Ethnic groups

The people of Venezuela come from a variety of ancestries. It is estimated that the majority of the population is of mestizo, or mixed, ethnic ancestry. Nevertheless, in the 2011 census, which Venezuelans were asked to identify themselves according to their customs and ancestry, the term mestizo was excluded from the answers. The majority claimed to be mestizo or white — 51.6% and 43.6%, respectively. Practically half of the population claimed to be moreno, a term used throughout Ibero-America that in this case means “dark-skinned” or “brown-skinned”, as opposed to having a lighter skin (this term connotes skin color or tone, rather than facial features or descent).



Venezuela is one of the 10 most biodiverse countries on the planet, yet it is one of the leaders of deforestation due to economic and political factors. Each year, roughly 287,600 hectares of forest are permanently destroyed and other areas are degraded by mining, oil extraction, and logging. Between 1990 and 2005, Venezuela officially lost 8.3% of its forest cover, which is about 4.3 million ha. In response, federal protections for critical habitat were implemented; for example, 20% to 33% of forested land is protected. The country’s biosphere reserve is part of the World Network of Biosphere Reserves; five wetlands are registered under the Ramsar Convention. In 2003, 70% of the nation’s land was under conservation management in over 200 protected areas, including 43 national parks.[109] Venezuela’s 43 national parks include Canaima National Park, Morrocoy National Park, and Mochima National Park. In the far south is a reserve for the country’s Yanomami tribes. Covering 32,000 square miles (82,880 square kilometres), the area is off-limits to farmers, miners, and all non-Yanomami settlers.


Foreign relations

Throughout most of the 20th century, Venezuela maintained friendly relations with most Latin American and Western nations. Relations between Venezuela and the United States government worsened in 2002, after the 2002 Venezuelan coup d’état attempt during which the U.S. government recognized the short-lived interim presidency of Pedro Carmona. In 2015, Venezuela was declared a national security threat by U.S. President Barack Obama. Correspondingly, ties to various Latin American and Middle Eastern countries not allied to the U.S. have strengthened. For example, Palestinian foreign minister Riyad al-Maliki declared in 2015 that Venezuela was his country’s “most important ally”. Venezuela seeks alternative hemispheric integration via such proposals as the Bolivarian Alternative for the Americas trade proposal and the newly launched pan-Latin American television network teleSUR. Venezuela is one of the six nations in the world—along with Russia, Nicaragua, Nauru, Vanuatu, and Tuvalu—to have recognized the independence of Abkhazia and South Ossetia. Venezuela was a proponent of OAS’s decision to adopt its Anti-Corruption Convention, and is actively working in the Mercosur trade bloc to push increased trade and energy integration. Globally, it seeks a “multi-polar” world based on strengthened ties among undeveloped countries.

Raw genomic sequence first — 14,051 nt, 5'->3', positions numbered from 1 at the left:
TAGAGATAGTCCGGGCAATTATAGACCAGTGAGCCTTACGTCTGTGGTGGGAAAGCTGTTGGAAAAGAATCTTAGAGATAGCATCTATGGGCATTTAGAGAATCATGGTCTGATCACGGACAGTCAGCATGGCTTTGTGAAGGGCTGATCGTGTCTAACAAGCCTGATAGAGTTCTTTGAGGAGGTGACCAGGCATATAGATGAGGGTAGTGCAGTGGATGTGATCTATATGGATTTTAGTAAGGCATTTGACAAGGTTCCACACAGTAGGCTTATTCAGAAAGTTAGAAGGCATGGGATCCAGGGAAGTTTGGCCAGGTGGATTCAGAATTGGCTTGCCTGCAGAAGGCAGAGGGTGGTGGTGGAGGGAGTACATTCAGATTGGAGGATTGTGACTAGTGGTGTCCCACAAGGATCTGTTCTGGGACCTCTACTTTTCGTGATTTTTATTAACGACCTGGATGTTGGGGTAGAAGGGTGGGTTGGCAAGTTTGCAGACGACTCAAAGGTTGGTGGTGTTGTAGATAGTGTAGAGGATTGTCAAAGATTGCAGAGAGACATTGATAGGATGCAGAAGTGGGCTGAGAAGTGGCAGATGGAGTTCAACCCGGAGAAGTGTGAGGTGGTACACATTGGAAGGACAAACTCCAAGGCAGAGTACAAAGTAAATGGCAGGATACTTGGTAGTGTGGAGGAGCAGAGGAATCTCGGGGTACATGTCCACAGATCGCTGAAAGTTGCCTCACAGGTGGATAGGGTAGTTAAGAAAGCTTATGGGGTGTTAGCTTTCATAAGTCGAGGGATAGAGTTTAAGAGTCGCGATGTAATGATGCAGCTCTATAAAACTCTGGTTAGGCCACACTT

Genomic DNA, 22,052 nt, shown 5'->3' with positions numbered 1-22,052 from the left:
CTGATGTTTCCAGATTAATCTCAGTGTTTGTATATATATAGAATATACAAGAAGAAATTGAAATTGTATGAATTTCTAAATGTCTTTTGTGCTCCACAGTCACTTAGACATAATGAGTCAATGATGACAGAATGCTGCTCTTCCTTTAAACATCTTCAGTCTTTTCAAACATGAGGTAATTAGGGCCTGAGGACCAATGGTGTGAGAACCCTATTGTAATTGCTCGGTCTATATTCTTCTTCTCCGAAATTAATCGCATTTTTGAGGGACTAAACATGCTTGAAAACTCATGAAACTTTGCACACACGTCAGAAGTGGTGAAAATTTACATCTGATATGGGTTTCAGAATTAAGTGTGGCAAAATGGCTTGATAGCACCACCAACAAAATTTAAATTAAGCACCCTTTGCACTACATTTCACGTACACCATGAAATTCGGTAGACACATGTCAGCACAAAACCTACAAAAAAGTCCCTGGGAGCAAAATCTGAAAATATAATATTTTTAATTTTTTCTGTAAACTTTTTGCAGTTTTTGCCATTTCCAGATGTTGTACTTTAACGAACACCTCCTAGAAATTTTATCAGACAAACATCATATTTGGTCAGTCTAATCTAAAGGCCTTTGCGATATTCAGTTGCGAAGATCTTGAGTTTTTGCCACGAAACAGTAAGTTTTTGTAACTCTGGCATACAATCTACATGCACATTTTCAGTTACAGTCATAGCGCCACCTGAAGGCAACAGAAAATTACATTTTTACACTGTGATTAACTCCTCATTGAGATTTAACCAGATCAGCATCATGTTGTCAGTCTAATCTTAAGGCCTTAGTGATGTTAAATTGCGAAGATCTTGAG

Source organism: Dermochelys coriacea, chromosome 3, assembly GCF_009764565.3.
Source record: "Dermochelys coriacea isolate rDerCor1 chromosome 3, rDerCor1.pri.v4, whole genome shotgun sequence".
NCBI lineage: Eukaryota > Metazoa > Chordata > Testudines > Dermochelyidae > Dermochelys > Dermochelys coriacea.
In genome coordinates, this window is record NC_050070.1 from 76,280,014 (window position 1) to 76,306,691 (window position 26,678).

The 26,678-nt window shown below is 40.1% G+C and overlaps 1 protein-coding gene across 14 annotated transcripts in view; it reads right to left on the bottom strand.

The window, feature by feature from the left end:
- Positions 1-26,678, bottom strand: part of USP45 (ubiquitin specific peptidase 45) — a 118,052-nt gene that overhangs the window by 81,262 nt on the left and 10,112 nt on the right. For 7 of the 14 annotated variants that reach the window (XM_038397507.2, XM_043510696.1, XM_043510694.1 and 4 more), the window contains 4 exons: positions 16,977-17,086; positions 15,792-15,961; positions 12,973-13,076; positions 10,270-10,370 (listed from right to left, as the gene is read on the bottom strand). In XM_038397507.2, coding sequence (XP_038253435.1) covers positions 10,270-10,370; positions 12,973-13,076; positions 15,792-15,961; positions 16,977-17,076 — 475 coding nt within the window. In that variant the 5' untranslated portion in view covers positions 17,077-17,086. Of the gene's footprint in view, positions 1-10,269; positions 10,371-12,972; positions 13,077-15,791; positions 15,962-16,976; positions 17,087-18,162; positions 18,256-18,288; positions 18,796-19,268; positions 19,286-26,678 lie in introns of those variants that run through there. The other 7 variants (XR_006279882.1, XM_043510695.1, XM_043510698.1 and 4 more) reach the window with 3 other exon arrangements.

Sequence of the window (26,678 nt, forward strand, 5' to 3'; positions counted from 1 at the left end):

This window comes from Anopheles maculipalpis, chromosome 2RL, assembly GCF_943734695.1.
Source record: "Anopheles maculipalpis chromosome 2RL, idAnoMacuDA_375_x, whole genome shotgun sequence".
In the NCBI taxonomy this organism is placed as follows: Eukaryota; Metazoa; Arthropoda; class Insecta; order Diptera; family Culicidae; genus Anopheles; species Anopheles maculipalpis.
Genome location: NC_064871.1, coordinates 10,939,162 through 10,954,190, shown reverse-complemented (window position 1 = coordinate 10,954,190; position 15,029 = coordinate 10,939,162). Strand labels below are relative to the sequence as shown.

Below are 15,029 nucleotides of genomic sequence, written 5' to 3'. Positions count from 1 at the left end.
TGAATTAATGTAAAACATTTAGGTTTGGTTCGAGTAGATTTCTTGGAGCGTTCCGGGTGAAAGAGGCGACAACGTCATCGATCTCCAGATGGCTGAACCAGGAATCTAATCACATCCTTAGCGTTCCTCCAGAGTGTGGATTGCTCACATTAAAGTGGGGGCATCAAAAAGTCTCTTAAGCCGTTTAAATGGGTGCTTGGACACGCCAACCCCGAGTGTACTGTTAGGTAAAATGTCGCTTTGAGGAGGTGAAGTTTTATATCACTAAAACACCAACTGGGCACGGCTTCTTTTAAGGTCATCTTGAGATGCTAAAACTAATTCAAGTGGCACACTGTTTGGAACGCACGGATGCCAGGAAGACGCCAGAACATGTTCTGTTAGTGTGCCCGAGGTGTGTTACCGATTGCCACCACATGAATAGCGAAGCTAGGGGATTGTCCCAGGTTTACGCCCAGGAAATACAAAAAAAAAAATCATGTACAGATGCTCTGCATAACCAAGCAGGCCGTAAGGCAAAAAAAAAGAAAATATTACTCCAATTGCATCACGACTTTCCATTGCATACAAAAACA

Following the fall of Marcos Pérez Jiménez in 1958, Venezuelan politics were dominated by the Third Way Christian democratic COPEI and the center-left social democratic Democratic Action (AD) parties; this two-party system was formalized by the puntofijismo arrangement. Economic crises in the 1980s and 1990s led to a political crisis which resulted in hundreds dead in the Caracazo riots of 1989, two attempted coups in 1992, and impeachment of President Carlos Andrés Pérez for corruption in 1993. A collapse in confidence in the existing parties saw the 1998 election of Hugo Chávez, who had led the first of the 1992 coup attempts, and the launch of a “Bolivarian Revolution”, beginning with a 1999 Constituent Assembly to write a new Constitution of Venezuela. The opposition’s attempts to unseat Chávez included the 2002 Venezuelan coup d’état attempt, the Venezuelan general strike of 2002–2003, and the Venezuelan recall referendum, 2004, all of which failed. Chávez was re-elected in December 2006, but suffered a significant defeat in 2007 with the narrow rejection of the Venezuelan constitutional referendum, 2007, which had offered two packages of constitutional reforms aimed at deepening the Bolivarian Revolution. Two major blocs of political parties are in Venezuela: the incumbent leftist bloc United Socialist Party of Venezuela (PSUV), its major allies Fatherland for All (PPT) and the Communist Party of Venezuela (PCV), and the opposition bloc grouped into the electoral coalition Mesa de la Unidad Democrática. This includes A New Era (UNT) together with allied parties Project Venezuela, Justice First, Movement for Socialism (MAS) and others. Hugo Chávez, the central figure of the Venezuelan political landscape since his election to the Presidency in 1998 as a political outsider, died in office in early 2013, and was succeeded by Nicolás Maduro (initially as interim President, before narrowly winning the Venezuelan presidential election, 2013). The Venezuelan president is elected by a vote, with direct and universal suffrage, and is both head of state and head of government. The term of office is six years, and (as of 15 February 2009) a president may be re-elected an unlimited number of times. The president appoints the vice president and decides the size and composition of the cabinet and makes appointments to it with the involvement of the legislature. The president can ask the legislature to reconsider portions of laws he finds objectionable, but a simple parliamentary majority can override these objections.